I’m a baseball fan. The day that pitchers and catchers report to spring training feels like the first day of vacation for me. Your happy place may be a beautiful white beach with a light breeze and a palm tree. My happy place is above the 1st base line, spittin’ sunflower seeds.
I was sitting in Arizona at a spring training game a couple of weeks ago, sweating in the sun, waiting for a new pitcher to throw a couple, and watching the guy on deck take some swings, when I finally got it. This game is slow. There’s a lot of waiting. There can be a lot of pitches in one at bat. Sometimes there’s no score till the end of the game. Sometimes you watch the players just talking around the pitchers’ mound. You don’t even know what they’re saying. It’s slow. There’s a lot of space between the moments of excitement, and the longer you’re a fan, the less excited you get about hits and things, because it’s a long season. Anything can happen. So there’s a ton of waiting time when there’s nothing to do, like a free pass to hang out, or perfect the art of opening sunflower seeds.
I remember hearing The American, Buddhist nun, Pema Chödrön, tell a story a few times. It was about a Tibetan Buddhist teacher growing up in a busy household. His father was a teacher, he himself was being raised as a teacher, so his mother was very busy. She was responsible for receiving many visitors, and cooking for everyone, and we aren’t talking about granite counter tops and gas stoves. He and all the other teachers would practice sitting meditation daily, but he rarely saw his mother meditate. Yet she looked as if she meditated more than any of them. She was so centered, had so much presence of mind. The son asked his mother why she appeared to have such a calm about her, but never meditated. The mother told him, “I meditate all the time.” She said, while she was waiting for water to boil, she meditated. While she was walking from one home to another, she meditated. When she was waiting for people to finish eating, she meditated. She mediated in between the cracks of her day, all day.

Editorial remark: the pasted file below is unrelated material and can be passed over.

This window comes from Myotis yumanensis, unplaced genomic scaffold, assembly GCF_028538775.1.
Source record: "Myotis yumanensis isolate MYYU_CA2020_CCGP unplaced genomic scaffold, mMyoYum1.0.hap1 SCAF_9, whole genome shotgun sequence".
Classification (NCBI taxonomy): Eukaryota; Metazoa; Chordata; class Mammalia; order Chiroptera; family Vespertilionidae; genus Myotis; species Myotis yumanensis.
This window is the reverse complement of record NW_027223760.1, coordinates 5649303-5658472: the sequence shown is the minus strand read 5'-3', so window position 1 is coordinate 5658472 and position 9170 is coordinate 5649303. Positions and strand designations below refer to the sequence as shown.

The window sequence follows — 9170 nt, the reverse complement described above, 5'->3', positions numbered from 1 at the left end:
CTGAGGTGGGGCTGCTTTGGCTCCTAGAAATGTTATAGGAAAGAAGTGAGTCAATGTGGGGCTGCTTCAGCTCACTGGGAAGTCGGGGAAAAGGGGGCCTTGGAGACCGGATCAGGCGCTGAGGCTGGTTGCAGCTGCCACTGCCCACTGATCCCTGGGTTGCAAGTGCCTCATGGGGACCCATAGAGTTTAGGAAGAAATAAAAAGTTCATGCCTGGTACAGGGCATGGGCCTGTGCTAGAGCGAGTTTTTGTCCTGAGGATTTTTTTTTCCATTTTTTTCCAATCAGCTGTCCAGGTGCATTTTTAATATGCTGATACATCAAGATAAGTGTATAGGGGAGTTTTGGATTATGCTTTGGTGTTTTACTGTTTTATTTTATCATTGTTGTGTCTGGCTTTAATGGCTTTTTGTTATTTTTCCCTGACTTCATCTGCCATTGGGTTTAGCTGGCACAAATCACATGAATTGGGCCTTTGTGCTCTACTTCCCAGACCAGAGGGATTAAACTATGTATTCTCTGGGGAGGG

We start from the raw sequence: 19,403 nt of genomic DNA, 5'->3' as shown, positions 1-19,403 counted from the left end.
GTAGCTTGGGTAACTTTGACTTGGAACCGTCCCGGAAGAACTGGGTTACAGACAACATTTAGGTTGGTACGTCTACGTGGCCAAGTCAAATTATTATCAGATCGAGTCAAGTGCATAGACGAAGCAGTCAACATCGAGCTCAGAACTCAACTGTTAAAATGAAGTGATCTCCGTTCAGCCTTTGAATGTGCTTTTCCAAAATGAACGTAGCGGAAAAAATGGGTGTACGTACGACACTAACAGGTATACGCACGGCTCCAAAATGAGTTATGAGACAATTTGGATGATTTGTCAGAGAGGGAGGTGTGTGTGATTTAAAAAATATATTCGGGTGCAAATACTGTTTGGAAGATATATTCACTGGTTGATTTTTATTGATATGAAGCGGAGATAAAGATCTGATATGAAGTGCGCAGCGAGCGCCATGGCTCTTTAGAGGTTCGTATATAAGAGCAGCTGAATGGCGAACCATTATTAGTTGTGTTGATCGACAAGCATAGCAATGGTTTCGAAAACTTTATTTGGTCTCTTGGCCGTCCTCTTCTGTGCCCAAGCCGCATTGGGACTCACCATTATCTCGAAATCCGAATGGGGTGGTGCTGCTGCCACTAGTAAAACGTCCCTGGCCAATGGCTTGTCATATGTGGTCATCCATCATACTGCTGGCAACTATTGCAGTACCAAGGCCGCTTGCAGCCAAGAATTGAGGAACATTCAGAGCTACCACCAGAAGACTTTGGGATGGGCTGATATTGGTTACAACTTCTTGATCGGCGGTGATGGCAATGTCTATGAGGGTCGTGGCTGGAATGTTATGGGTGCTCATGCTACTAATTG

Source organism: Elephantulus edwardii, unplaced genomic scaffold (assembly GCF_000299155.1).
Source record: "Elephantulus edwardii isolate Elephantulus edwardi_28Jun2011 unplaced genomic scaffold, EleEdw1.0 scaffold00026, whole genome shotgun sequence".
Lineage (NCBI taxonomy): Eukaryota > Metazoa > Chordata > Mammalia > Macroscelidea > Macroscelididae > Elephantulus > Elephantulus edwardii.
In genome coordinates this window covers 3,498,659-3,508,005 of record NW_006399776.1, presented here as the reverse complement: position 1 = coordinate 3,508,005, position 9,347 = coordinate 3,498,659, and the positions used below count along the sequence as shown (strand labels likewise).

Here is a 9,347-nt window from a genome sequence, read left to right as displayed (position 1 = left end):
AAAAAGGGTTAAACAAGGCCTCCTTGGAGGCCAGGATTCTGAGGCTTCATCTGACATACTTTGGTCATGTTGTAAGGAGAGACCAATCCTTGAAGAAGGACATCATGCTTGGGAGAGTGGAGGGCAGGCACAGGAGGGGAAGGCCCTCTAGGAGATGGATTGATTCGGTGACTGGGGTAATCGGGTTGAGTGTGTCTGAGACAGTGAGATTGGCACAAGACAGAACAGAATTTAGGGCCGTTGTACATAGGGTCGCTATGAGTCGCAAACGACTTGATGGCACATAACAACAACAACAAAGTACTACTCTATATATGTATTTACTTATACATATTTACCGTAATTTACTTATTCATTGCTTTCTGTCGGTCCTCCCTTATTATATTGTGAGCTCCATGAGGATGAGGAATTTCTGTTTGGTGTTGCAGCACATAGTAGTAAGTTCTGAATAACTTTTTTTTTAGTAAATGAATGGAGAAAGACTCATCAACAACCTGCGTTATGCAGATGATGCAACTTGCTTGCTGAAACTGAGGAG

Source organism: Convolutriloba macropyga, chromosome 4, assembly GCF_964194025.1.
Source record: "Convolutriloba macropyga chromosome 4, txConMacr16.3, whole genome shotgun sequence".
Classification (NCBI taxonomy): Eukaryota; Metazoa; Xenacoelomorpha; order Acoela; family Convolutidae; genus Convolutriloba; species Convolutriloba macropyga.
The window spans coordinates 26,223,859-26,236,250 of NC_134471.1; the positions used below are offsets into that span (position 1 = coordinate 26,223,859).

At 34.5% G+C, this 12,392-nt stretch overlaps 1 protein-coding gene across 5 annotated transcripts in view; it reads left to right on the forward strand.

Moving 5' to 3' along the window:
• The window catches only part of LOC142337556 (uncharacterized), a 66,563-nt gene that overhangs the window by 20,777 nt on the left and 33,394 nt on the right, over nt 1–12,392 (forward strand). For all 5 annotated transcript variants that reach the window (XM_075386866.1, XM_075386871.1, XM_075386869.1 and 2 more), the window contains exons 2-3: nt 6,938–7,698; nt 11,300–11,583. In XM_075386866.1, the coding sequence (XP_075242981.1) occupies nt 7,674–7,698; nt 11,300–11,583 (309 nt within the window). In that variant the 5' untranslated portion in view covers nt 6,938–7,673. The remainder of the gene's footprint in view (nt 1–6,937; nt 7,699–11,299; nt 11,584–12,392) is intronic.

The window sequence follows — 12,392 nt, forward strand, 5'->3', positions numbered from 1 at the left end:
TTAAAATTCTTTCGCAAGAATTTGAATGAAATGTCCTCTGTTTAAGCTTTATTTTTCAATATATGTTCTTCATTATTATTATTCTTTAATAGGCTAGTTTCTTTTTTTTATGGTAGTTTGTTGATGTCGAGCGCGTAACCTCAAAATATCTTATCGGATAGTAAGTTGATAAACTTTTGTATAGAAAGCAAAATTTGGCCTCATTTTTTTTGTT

I love this story, though I’m sad to say I cannot find reference to it online. When I first heard it, I had small children, so I used to spend a lot of time waiting. Waiting for shoes to be tied. Waiting for tantrums to finish. Waiting for schools to get out. Waiting in grocery lines. Waiting for little league coaches to stop jawing at kids. I began to use these times as an opportunities to breathe slowly, bring my thoughts to the present moment, relax my muscles, and notice.
When you meditate in the cracks of your day, there are many things you are not doing. You’re not berating yourself. You’re not saying hurtful things to others. You’re not ruminating about something you’ve already ruminated about. You’re not comparing, criticizing, indulging. You aren’t working yourself into a frenzy of disturbing emotions. You aren’t heckling! You are practicing being open to whatever is happening at the time, without judgement. You are cultivating presence of mind.
I don’t know if baseball counts as meditation, but it works for me. A lot of waiting, watching, breathing. What’s not to love? I can meditate in between the cracks of my day, and in between the pitches at the park, just taking things one sunflower seed at a time.